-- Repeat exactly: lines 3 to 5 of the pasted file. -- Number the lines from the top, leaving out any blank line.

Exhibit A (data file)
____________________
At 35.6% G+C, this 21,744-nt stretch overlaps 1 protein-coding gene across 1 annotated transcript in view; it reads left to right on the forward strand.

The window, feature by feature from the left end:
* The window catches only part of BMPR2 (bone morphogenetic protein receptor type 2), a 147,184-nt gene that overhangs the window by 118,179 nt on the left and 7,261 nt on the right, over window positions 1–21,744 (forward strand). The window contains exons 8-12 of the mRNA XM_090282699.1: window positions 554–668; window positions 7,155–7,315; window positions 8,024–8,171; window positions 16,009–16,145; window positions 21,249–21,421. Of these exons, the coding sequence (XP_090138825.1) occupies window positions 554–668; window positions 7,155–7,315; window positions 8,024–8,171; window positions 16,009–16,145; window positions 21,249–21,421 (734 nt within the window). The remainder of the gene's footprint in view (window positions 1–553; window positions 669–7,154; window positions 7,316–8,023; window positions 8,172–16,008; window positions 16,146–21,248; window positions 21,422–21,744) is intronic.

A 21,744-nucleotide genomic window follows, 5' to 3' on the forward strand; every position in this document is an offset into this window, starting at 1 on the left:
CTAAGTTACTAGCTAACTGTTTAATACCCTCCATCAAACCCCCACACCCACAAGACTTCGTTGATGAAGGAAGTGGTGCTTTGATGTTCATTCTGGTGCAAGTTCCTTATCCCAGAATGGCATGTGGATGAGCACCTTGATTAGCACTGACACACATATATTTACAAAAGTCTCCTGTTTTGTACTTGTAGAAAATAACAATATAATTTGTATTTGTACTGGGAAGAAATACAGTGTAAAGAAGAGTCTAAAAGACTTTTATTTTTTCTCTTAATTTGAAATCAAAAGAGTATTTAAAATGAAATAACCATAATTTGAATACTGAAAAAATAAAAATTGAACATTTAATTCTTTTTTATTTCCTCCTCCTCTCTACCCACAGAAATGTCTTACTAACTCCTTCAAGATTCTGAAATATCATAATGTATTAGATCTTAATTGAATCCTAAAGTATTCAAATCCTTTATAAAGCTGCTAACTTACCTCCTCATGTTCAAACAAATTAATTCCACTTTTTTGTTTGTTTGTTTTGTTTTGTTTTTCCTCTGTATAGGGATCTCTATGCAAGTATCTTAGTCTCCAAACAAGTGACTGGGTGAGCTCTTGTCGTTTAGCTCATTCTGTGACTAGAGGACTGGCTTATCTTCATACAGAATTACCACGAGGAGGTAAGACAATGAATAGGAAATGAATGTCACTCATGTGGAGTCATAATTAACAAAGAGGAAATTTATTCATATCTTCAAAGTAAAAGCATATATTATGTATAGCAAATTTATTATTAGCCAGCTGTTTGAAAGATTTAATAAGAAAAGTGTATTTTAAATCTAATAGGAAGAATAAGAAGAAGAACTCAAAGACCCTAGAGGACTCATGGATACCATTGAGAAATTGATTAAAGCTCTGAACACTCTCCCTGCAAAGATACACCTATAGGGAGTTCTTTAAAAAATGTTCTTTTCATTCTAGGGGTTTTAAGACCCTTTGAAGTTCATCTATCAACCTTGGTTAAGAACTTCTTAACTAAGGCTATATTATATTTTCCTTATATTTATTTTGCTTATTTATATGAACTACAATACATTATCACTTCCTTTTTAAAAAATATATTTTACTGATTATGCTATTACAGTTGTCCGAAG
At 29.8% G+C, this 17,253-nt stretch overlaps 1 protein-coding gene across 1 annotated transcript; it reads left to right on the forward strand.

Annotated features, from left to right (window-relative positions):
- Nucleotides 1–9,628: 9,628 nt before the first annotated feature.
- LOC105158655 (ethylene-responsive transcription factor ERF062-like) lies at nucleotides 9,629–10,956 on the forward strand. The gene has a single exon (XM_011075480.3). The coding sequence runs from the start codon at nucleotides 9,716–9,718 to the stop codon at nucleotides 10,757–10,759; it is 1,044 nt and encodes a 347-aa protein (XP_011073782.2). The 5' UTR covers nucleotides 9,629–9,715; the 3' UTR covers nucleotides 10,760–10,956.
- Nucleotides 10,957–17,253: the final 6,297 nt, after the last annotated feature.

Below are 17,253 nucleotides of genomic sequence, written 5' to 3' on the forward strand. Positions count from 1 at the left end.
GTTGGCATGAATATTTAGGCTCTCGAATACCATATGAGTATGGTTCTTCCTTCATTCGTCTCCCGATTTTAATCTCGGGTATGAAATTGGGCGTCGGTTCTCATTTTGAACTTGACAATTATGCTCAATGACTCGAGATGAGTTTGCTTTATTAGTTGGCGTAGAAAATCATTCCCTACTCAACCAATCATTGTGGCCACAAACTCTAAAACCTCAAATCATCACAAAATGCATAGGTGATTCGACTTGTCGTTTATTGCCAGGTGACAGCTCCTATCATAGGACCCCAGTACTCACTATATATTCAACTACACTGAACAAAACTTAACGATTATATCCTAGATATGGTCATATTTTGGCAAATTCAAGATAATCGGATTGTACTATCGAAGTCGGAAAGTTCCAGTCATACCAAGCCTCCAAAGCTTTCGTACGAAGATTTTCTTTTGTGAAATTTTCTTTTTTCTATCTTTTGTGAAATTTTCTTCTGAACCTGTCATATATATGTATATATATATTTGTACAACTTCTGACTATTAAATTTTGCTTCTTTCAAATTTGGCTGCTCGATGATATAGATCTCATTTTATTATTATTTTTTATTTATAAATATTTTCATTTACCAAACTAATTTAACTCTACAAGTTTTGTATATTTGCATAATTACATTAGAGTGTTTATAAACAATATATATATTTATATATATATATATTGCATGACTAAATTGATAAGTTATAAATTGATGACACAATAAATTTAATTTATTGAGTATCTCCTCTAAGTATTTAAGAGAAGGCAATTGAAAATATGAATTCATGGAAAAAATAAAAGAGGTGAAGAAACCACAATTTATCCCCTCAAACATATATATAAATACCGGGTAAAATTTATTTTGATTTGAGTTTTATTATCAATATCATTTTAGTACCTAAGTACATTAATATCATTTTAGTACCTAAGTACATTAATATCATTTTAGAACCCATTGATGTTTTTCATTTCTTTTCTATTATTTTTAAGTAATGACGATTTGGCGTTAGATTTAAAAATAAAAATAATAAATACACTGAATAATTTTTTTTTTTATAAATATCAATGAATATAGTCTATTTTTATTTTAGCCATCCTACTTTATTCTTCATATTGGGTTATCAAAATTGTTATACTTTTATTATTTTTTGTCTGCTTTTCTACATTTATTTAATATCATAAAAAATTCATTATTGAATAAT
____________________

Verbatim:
* The window catches only part of BMPR2 (bone morphogenetic protein receptor type 2), a 147,184-nt gene that overhangs the window by 118,179 nt on the left and 7,261 nt on the right, over window positions 1–21,744 (forward strand). The window contains exons 8-12 of the mRNA XM_090282699.1: window positions 554–668; window positions 7,155–7,315; window positions 8,024–8,171; window positions 16,009–16,145; window positions 21,249–21,421. Of these exons, the coding sequence (XP_090138825.1) occupies window positions 554–668; window positions 7,155–7,315; window positions 8,024–8,171; window positions 16,009–16,145; window positions 21,249–21,421 (734 nt within the window). The remainder of the gene's footprint in view (window positions 1–553; window positions 669–7,154; window positions 7,316–8,023; window positions 8,172–16,008; window positions 16,146–21,248; window positions 21,422–21,744) is intronic.

A 21,744-nucleotide genomic window follows, 5' to 3' on the forward strand; every position in this document is an offset into this window, starting at 1 on the left:
CTAAGTTACTAGCTAACTGTTTAATACCCTCCATCAAACCCCCACACCCACAAGACTTCGTTGATGAAGGAAGTGGTGCTTTGATGTTCATTCTGGTGCAAGTTCCTTATCCCAGAATGGCATGTGGATGAGCACCTTGATTAGCACTGACACACATATATTTACAAAAGTCTCCTGTTTTGTACTTGTAGAAAATAACAATATAATTTGTATTTGTACTGGGAAGAAATACAGTGTAAAGAAGAGTCTAAAAGACTTTTATTTTTTCTCTTAATTTGAAATCAAAAGAGTATTTAAAATGAAATAACCATAATTTGAATACTGAAAAAATAAAAATTGAACATTTAATTCTTTTTTATTTCCTCCTCCTCTCTACCCACAGAAATGTCTTACTAACTCCTTCAAGATTCTGAAATATCATAATGTATTAGATCTTAATTGAATCCTAAAGTATTCAAATCCTTTATAAAGCTGCTAACTTACCTCCTCATGTTCAAACAAATTAATTCCACTTTTTTGTTTGTTTGTTTTGTTTTGTTTTTCCTCTGTATAGGGATCTCTATGCAAGTATCTTAGTCTCCAAACAAGTGACTGGGTGAGCTCTTGTCGTTTAGCTCATTCTGTGACTAGAGGACTGGCTTATCTTCATACAGAATTACCACGAGGAGGTAAGACAATGAATAGGAAATGAATGTCACTCATGTGGAGTCATAATTAACAAAGAGGAAATTTATTCATATCTTCAAAGTAAAAGCATATATTATGTATAGCAAATTTATTATTAGCCAGCTGTTTGAAAGATTTAATAAGAAAAGTGTATTTTAAATCTAATAGGAAGAATAAGAAGAAGAACTCAAAGACCCTAGAGGACTCATGGATACCATTGAGAAATTGATTAAAGCTCTGAACACTCTCCCTGCAAAGATACACCTATAGGGAGTTCTTTAAAAAATGTTCTTTTCATTCTAGGGGTTTTAAGACCCTTTGAAGTTCATCTATCAACCTTGGTTAAGAACTTCTTAACTAAGGCTATATTATATTTTCCTTATATTTATTTTGCTTATTTATATGAACTACAATACATTATCACTTCCTTTTTAAAAAATATATTTTACTGATTATGCTATTACAGTTGTCCGAAG